Federal National Mortgage Association v. Willis et al

Filing 231

ORDER that 220 Motion to Set Aside Clerk's Entry of Default is DENIED. FURTHER ORDERED that 228 Motion for Recusal of District Judge is DENIED. Signed by Judge James C. Mahan on 7/13/17. (Copies have been distributed pursuant to the NEF - MMM)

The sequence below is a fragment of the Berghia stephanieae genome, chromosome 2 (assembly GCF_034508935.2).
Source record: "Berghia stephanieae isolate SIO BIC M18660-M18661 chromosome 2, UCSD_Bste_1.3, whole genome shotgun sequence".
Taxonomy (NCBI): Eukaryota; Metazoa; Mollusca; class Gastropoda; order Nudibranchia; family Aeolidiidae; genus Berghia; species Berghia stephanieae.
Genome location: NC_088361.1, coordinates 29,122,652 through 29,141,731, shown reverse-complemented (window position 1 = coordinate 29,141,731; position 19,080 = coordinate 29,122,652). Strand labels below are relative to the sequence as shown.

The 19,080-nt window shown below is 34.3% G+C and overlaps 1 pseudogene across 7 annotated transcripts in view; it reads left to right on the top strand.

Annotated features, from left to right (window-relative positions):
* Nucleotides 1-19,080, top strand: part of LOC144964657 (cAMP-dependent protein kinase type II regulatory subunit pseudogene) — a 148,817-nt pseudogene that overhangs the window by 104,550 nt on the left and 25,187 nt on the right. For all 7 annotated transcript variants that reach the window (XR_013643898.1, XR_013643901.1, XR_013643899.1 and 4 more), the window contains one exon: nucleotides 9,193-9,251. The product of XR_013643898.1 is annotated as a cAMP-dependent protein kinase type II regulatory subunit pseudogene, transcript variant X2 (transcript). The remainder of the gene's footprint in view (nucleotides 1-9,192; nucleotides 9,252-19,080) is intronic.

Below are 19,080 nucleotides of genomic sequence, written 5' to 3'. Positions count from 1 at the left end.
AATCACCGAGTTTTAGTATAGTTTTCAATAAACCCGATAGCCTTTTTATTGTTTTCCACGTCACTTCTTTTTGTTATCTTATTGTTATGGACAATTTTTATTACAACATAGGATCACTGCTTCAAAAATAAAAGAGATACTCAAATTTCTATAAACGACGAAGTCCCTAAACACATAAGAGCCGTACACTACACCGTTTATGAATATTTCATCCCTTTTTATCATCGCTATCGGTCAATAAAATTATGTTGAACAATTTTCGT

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1 2 3 4 UNITED STATES DISTRICT COURT 5 DISTRICT OF NEVADA 6 *** 7 8 FEDERAL NATIONAL MORTGAGE ASSOCIATION, ORDER Plaintiff(s), 9 v. 10 11 Case No. 2:15-CV-2366 JCM (GWF) CLARENCE MOSES WILLIS, et al., Defendant(s). 12 13 Presently before the court is pro se defendant Clarence Moses Willis’s (“Willis”) motion 14 15 16 17 to set aside clerk’s entry of default. (ECF No. 220). Plaintiff Federal National Mortgage Association (“Fannie Mae”) filed a response (ECF No. 223), to which Willis replied (ECF No. 230). Also before the court is Willis’s motion for recusal of district judge. (ECF No. 228). 18 19 20 21 22 23 24 25 I. Facts This case arises from allegations of fraud, conspiracy to defraud, slander of title, unjust enrichment, fraudulent conveyance, violation of 18 U.S.C. § 1723(a), trespass, and quiet title to real property against defendants Willis, Ernest C. Aldridge (“Aldridge”), Geri L. McKinnon,1 and Creative Solutions 4 U, LLC (collectively, as “defendants”). Fannie Mae alleges that over the course of several months, defendants have engaged in a conspiracy to defraud Fannie Mae of its interest in eight (8) subject properties.2 Fannie Mae further 26 1 27 28 James C. Mahan U.S. District Judge Pursuant to a stipulation (ECF No. 211), Fannie Mae dismissed its claims against McKinnon. (ECF Nos. 214, 215). 2 Fannie Mae owns the following eight (8) real properties: 230 Flint Street, Fernley, Nevada 89408 (APN No. 020-323-06) (the “Flint property”); 330 Garden Lane, Fernley Nevada 89408 (APN No. 020-729-15) (the “Garden property”); 5373 Homeria Street, Las Vegas, Nevada 89113 (APN No. 1 alleges that defendants, without any legal right or authorization by Fannie Mae, prepared, 2 executed, and recorded deeds purporting to transfer title from Fannie Mae to defendants. 3 4 On February 25, 2016, Fannie Mae filed an amended complaint, alleging nineteen (19) causes of action against the various defendants. (ECF No. 41). 5 On July 21, 2016, Fannie Mae served written discovery requests including interrogatories, 6 requests for production, and requests for admission on Willis. On August 22, 2016, Willis filed a 7 motion for protective order (ECF No. 86) in regard to Fannie Mae’s written discovery. On 8 September 14, 2016, the court denied Willis’s motion and instructed him to respond to Fannie 9 Mae’s written discovery requests by September 27, 2016. Willis, however, did not respond to 10 plaintiff’s written discovery. After Willis informed Fannie Mae that he was not available to attend 11 his deposition scheduled for September 16, 2016, Fannie Mae rescheduled and re-noticed his 12 deposition to December 21, 2016. On multiple occasions, Fannie Mae communicated with Willis 13 in regard to his deposition in an attempt to coordinate. Willis did not attend the deposition despite 14 having received notice. 15 Thereafter, Fannie Mae requested that the court impose sanctions against Willis, pursuant 16 to Federal Rule of Civil Procedure 37, for failing to provide discovery and for failing to comply 17 with the court’s orders. (ECF No. 160). In response, Willis argued that he was not required to 18 “offer information” to Fannie Mae because Fannie Mae did not comply with Rule 26. (ECF No. 19 168 at 2). 20 In a report and recommendation (“R&R”), Magistrate Judge Foley recommended that 21 Fannie Mae’s motion for sanctions against Willis (ECF No. 160) be granted, that Willis’s answer 22 (ECF No. 39) be stricken, and that default be entered against Willis. (ECF No. 190). Willis filed 23 an objection to the R&R, requesting that the court disregard the magistrate judge’s 24 recommendation because Mr. Anthony R. Sassis’s affidavit was false. (ECF No. 195 at 3). 25 26 27 28 James C. Mahan U.S. District Judge 163-28-720-01) (the “Homeria property”); 7240 Mountain Moss Drive, Las Vegas, Nevada 89147 (APN No. 163-15-710-093) (the “Mountain Moss property”); 7116 Cornflower Drive, Las Vegas, Nevada 89128 (APN No. 138-27-515-029) (the “Cornflower property”); 2523 Palma Vista Avenue, Las Vegas, Nevada 89121 (APN No. 162-12-310-045) (the “Palma Vista property”); 4912 Canadian Drive, Las Vegas, Nevada 89130 (APN No. 125-36-814-012) (the “Canadian property”); and 5654 Thunder Spirit Street, Las Vegas, Nevada 89148 (APN No. 163-30-816-006) (the “Thunder Spirit property”) (collectively, as the “subject properties”). (ECF No. 41 at 5–14). -2- 1 On April 27, 2017, the court entered an order (ECF No. 202) adopting the R&R (ECF No. 2 190) in its entirety and finding default to be an appropriate sanction pursuant to Rule 37(b)(2)(A) 3 for Willis’s failure to obey an order to provide or permit discovery. Thereafter, the clerk entered 4 default against Willis. (ECF No. 210). 5 In the instant motions, Willis moves to set aside the clerk’s entry of default (ECF No. 220) 6 and requests that the Honorable James C. Mahan recuse himself pursuant to 28 U.S.C. § 455 (ECF 7 No. 228). 8 II. Legal Standards & Discussion 9 As an initial matter, the court acknowledges that Willis’s documents were filed pro se and 10 are therefore held to less stringent standards. Erickson v. Pardus, 551 U.S. 89, 94 (2007) (“A 11 document filed pro se is to be liberally construed, and a pro se complaint, however inartfully 12 pleaded, must be held to less stringent standards than formal pleadings drafted by lawyers.”) 13 (internal quotation marks and citation omitted). While Willis is pro se, he is nonetheless bound 14 by the same rules of procedure that govern other litigants. See King v. Atiyeh, 814 F.2d 565, 567 15 (9th Cir. 1987) (“Pro se litigants must follow the same rules of procedure that govern other 16 litigants.”); see also Ghazali v. Moran, 46 F.3d 52, 54 (9th Cir. 1995) (“Although we construe 17 pleadings liberally in their favor, pro se litigants are bound by the rules of procedure.”); Jacobsen 18 v. Filler, 790 F.2d 1362, 1364 (9th Cir. 1986) (“[P]ro se litigants in the ordinary civil case should 19 not be treated more favorably than parties with attorneys of record.”). 20 A. Motion to Set Aside Clerk’s Entry of Default (ECF No. 220) 21 Rule 55(c) provides that “[t]he court may set aside an entry of default for good cause . . . 22 .” Fed. R. Civ. P. 55(c). To determine if good cause exists, the court considers: “(1) whether the 23 party seeking to set aside the default engaged in culpable conduct that led to the default; (2) 24 whether it had no meritorious defense; or (3) whether reopening the default judgment would 25 prejudice the other party.” United States v. Signed Personal Check No. 730 of Yubran S. Mesle, 26 615 F.3d 1085, 1091 (9th Cir. 2010) (internal quotations marks omitted). 27 In his motion, Willis argues that the clerk’s entry of default was inappropriate on two 28 grounds: (1) the court lacks subject matter jurisdiction under 28 U.S.C. § 1331; and (2) Willis has James C. Mahan U.S. District Judge -3- 1 not failed to plead or otherwise defend as required for entry of default under Rule 55(a). (ECF 2 No. 220). Willis further contends that he was denied the opportunity to oppose the clerk’s entry 3 of default. (ECF No. 220). The court disagrees. 4 As to the first ground, the court has diversity jurisdiction over the instant action as set forth 5 in the court’s order entered on June 22, 2017 (ECF No. 222). See 28 U.S.C. § 1332(a) (“The 6 district courts shall have original jurisdiction of all civil actions where the matter in controversy 7 exceeds the sum or value of $75,000, exclusive of interest and costs, and is between—(1) citizens 8 of different States[.]”). Therefore, subject matter jurisdiction is proper. (See, e.g., ECF No. 222). 9 As to the second ground, the clerk’s entry of default (ECF No. 210) was proper and made 10 pursuant to the court’s order (ECF No. 202), wherein the court adopted the magistrate judge’s 11 R&R (ECF No. 190) that default be entered against Willis as a sanction pursuant to Rule 12 37(b)(2)(A) for Willis’s failure to obey an order to provide or permit discovery. Despite Willis’s 13 assertion to the contrary, he was given an opportunity to oppose the clerk’s entry of default and 14 did so via his objection to the R&R (ECF No. 195), which the court addressed in its April 27th 15 order (ECF No. 202). 16 In light of the foregoing, Willis has failed to show that good cause exists to set aside the 17 clerk’s entry of default. Willis merely reasserts an argument that the court has previously rejected 18 and misconstrues the basis upon which default was entered. Further, Willis fails to set forth any 19 argument that would support a finding of good cause. In fact, Willis fails to address the proper 20 standard entirely. 21 22 Accordingly, the court will deny Willis’s motion to set aside clerk’s entry of default (ECF No. 220). 23 B. Motion for Recusal of District Judge (ECF No. 228) 24 “Any justice, judge, or magistrate judge of the United States shall disqualify himself in any 25 proceeding in which his impartiality might reasonably be questioned.” 28 U.S.C. § 455(a). 26 Pursuant to 28 U.S.C. § 455, the presiding judge determines whether recusal is warranted. United 27 States v. Azhocar, 581 F.2d 735, 867–68 (9th Cir. 1978). Section 455(a) is broad, requiring recusal 28 James C. Mahan U.S. District Judge -4- 1 “in any proceeding in which [a judge’s] impartiality might reasonably be questioned.” 28 U.S.C. 2 § 455(a); Liljeberg v. Health Serv. Acquisition Corp., 486 U.S. 847, 860 n.8 (1988). 3 In his motion, Willis requests that the district judge recuse himself because he “has 4 deliberately violated litigant’s personal liberties and/or has wantonly refused to provide due 5 process and equal protection to all litigants before the court or has behaved in a manner inconsistent 6 with that which is needed for full, fair, impartial hearings.” (ECF No. 228 at 2). In support, Willis 7 attaches and cites to the transcript from the preliminary injunction hearing held on January 26, 8 2016. (ECF No. 228-1). 9 However, for § 455 recusal to be warranted, the source of any alleged bias must generally 10 be extrajudicial. Liteky v. United States, 510 U.S. 540, 551 (1994). Judicial bias or prejudice 11 formed during current or prior proceedings is insufficient for recusal unless the judge’s actions 12 “display a deep-seated favoritism or antagonism that would make fair judgment impossible.” Id. 13 at 555. 14 circumstances.” Id. Thus, judicial rulings will support a motion for recusal only “in the rarest of 15 The court finds that Willis has failed to show that “the rarest of circumstances” exist to 16 support a motion for recusal. Willis does not argue that the alleged bias is extrajudicial. To the 17 contrary, Willis contends that the district judge formed the alleged bias/prejudice during the 18 current proceeding. Citing to selective parts of the preliminary injunction transcript (ECF No. 19 228-1), Willis makes various accusations regarding the district judge’s “manner” and 20 misstatements during the preliminary injunction hearing, none of which supports Willis’s motion 21 for recusal. 22 For example, citing to page 11 of the transcript (ECF No. 228-1 at 12), Willis asserts that 23 the district judge “threatened to have criminal charges filed.” (ECF No. 228 at 3). A review of 24 the transcript, however, reveals that the issue of charges originated from Willis’s direct question 25 on the matter. 26 27 28 James C. Mahan U.S. District Judge THE COURT: You have no right to use the name [Fannie Mae]. The federal statute says you don’t. How do you - - what about 17 - - 12, U.S.C., 1723a? How do you respond to that? MR. WILLIS: Well, are you bringing charges against me, Your Honor? THE COURT: I could. I could say, “I don’t know why you don’t prosecute him for fraud?” Do you want me to do that? -5- 1 (ECF No. 228-1 at 12). 2 As another example, citing to page 17 of the transcript (ECF No. 228-1 at 18), Willis asserts 3 that the district judge “wrongly stated counsel as the party.” (ECF No. 228 at 3). Willis’s assertion, 4 however, appears to be premised on the mistaken belief that an attorney may not appear on behalf 5 of a party. To the contrary, Fannie Mae must be represented by counsel and cannot appear in 6 federal court otherwise. See, e.g., United States v. High Country Broad. Co., Inc., 3 F.3d 1244, 7 1245 (9th Cir. 1993) (“A corporation is not permitted to appear in federal court unless it is 8 represented by counsel.”). Although a non-attorney, such as Willis, may appear on his own behalf 9 to represent himself, that privilege is personal to him. C.E. Pope Equity Trust v. United States, 10 818 F.2d 696, 697 (9th Cir. 1987). An individual has no authority to appear as an attorney for 11 anyone other than himself. Id. 12 Willis further contends that the district judge’s actions “presiding over statute 12 U.S.C. § 13 1723a(e) is compelling evidence of actual bias/prejudice.” (ECF No. 228 at 4). Citing to NRS 14 14.015 in support, Willis asserts that the district judge failed to give full faith and credit to 15 Nevada’s real property laws by refusing defendants a hearing “regarding two (2) of the lis pendens 16 filed by the plaintiff.” (ECF No. 228 at 5). 17 Section 14.015 of the NRS provides that after a notice of pendency of an action has been 18 recorded, the defendant may request that the court hold a hearing on the notice. Nev. Rev. Stat. § 19 14.015(1). Willis made no such request for hearing on the lis pendens pursuant to NRS 14.015. 20 In fact, Willis’s first motion regarding any lis pendens—specifically, a motion to expunge lis 21 pendens (ECF No. 92)—was granted (ECF No. 114). 22 In light of the foregoing, Willis has failed to show the existence of deep-seated favoritism 23 or antagonism that would make fair judgment impossible so as to support a § 455 recusal. Nor has 24 Willis shown that the rarest of circumstances exists to support his motion for recusal. Rather, 25 Willis’s motion sets forth his disagreements with the court’s findings based on his 26 misunderstanding of the applicable rules and law. Accordingly, the court will deny Willis’s motion for recusal of district judge (ECF No. 27 28 James C. Mahan U.S. District Judge 228). -6- 1 III. Conclusion 2 Accordingly, 3 IT IS HEREBY ORDERED, ADJUDGED, and DECREED that Willis’s motion to set 4 5 6 7 8 9 aside clerk’s entry of default (ECF No. 220) be, and the same hereby is, DENIED. IT IS FURTHER ORDERED that Willis’s motion for recusal of district judge (ECF No. 228) be, and the same hereby is, DENIED. DATED July 13, 2017. __________________________________________ UNITED STATES DISTRICT JUDGE 10 11 12 13 14 15 16 17 18 19 20 21 22 23 24 25 26 27 28 James C. Mahan U.S. District Judge -7-